Tuesday, January 29, 2013

Adventures in Nonfiction - February 16th

Back in November we heard about exciting things happening in nonfiction picture books from resident Red Clover nominee Lead Schubert (read notes on what she said here). Now we're moving up to slightly older (middle grade) readers with:

Adventures in Nonfiction 
Saturday, February 16th, 11:00 am at Bear Pond Books

Join authors Tanya Lee Stone and Rebecca Rupp (bios below), who will show how they use multiple sources, from first person accounts to pictures to personal observation, as they craft their stories for young readers.  Discussion will include how activities built around creative nonfiction books can support skills from the Common Core, like critical thinking, analysis of source material, and reading comprehension in history, social studies and current events.  

Even though this talk has some educator-specific information, we promise it will be fun for anyone interested in how middle grade readers learn through books!

There will be plenty of time for conversation, refreshments (surely there will be Valentine's Day treats available), and browsing the shelves at 20% off your purchases.

This event is part of a series of Saturday morning talks in the Children's Loft at Bear Pond that bring together local authors and local educators to explore books in the classroom. We began in January with picture book author David Martin (see notes here) and will continue on March 16th with authors Natalie Kinsey-Warnock and Jenny Land for Exploring Family and Place.

Want to receive updates about events like these and new resources for educators? E-mail jane@bearpondbooks.com with "Add to List" in the subject line.

Author Bios:

Tanya Lee Stone is a former editor and the Robert F. Sibert Award–winning author of Almost Astronauts: 13 Women Who Dared to Dream. Her newest book, Courage Has No Color, was seven years in the making, as she did extensive original research and tracked down archival photos. Courage Has No Color is already receiving wonderful buzz, including starred reviews from Publishers Weekly and Kirkus Reviews. Kirkus calls it, “an exceptionally well-researched, lovingly crafted and important tribute to unsung American heroes.” Tanya lives in the Burlington area.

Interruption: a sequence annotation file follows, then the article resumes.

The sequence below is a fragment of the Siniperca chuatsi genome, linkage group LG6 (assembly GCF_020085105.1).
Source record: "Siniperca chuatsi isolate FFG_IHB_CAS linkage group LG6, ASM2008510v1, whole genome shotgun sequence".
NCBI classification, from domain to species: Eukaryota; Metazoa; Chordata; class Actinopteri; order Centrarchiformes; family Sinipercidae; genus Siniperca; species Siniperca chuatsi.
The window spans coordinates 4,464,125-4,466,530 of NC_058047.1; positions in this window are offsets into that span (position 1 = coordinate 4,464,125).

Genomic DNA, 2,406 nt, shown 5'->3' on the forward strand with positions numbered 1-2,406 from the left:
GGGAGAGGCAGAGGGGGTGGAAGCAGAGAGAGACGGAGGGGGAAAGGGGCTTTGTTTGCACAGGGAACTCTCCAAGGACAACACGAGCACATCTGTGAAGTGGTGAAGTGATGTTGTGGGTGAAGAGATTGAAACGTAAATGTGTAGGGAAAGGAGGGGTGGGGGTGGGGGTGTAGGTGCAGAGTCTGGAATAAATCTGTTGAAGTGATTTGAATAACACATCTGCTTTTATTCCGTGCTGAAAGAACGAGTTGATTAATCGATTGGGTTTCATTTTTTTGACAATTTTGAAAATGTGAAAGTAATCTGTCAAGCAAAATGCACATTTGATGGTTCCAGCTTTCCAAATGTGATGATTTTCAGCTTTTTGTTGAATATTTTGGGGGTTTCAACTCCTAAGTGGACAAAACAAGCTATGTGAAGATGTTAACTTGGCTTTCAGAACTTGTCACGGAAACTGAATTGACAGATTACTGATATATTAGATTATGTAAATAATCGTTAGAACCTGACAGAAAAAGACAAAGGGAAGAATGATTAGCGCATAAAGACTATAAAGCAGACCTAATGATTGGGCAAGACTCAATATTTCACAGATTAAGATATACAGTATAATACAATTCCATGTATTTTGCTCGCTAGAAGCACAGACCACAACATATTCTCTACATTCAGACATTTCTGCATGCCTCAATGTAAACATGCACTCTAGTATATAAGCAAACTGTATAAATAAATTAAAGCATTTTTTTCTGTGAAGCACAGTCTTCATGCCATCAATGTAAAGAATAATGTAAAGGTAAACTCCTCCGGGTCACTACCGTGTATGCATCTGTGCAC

Rebecca Rupp has a Ph.D. in cell biology and biochemistry, and likes chemistry sets, giraffes, fireworks and fountain pens. She has written nearly two dozen books - fiction and non-fiction - for both children and adults, has been an educational consultant for the America Library Association’s Book Links and the Vermont Center for the Book, and is the author of “Good Stuff,” the educational resources column in Home Education Magazine. She is a homeschooling advocate and publishes a blog of resources for homeschoolers and educators called Rebecca Rupp Resources. Rebecca lives in Swanton, VT.

Wednesday, January 23, 2013

Bad Jokes & Early Learning - Part 2 of 2

Yesterday we wrote about activities that use playing with language to engage young learners (see the post here). Today we get a smidge more serious with links to related articles.

Recommended by David Martin:

CNN piece that features the thinking of a Champlain College professor, Dr Laurel Bongiorno about how young child learn best through play. My View: Let Preschoolers and Kindergartners Play to Learn

Short piece form the Science section of the New York Times about how preschoolers learned more about an object when left alone to explore it as opposed to being taught how to use it. Scientific Inquiry Among the Preschool Set

Short article, also from the Times, about children reading on tablets as opposed to books. Digital Reading Rises Among Children

Study shows teachers who had the most positive effects over the long run were kindergarten teachers.  David Notes: This piece came out of a study conducted over many years, but it’s important to remember that the kindergartens that the people in the study attended are quite different from the ones we have nowadays, which stress a lot more academic work. The Case for $320,000 Kindergarten Teachers

Find David online:

Website  http://www.davidzmartin.com
Facebook  http://www.facebook.com/David.Martin.Author

Other Recommendations:

Kirby Ferguson - On building from existing art or inventions to create something new. Like our 5 Little Piggies example from yesterday (sort of). See his TED Talk here and his web series Everything Is a Remix.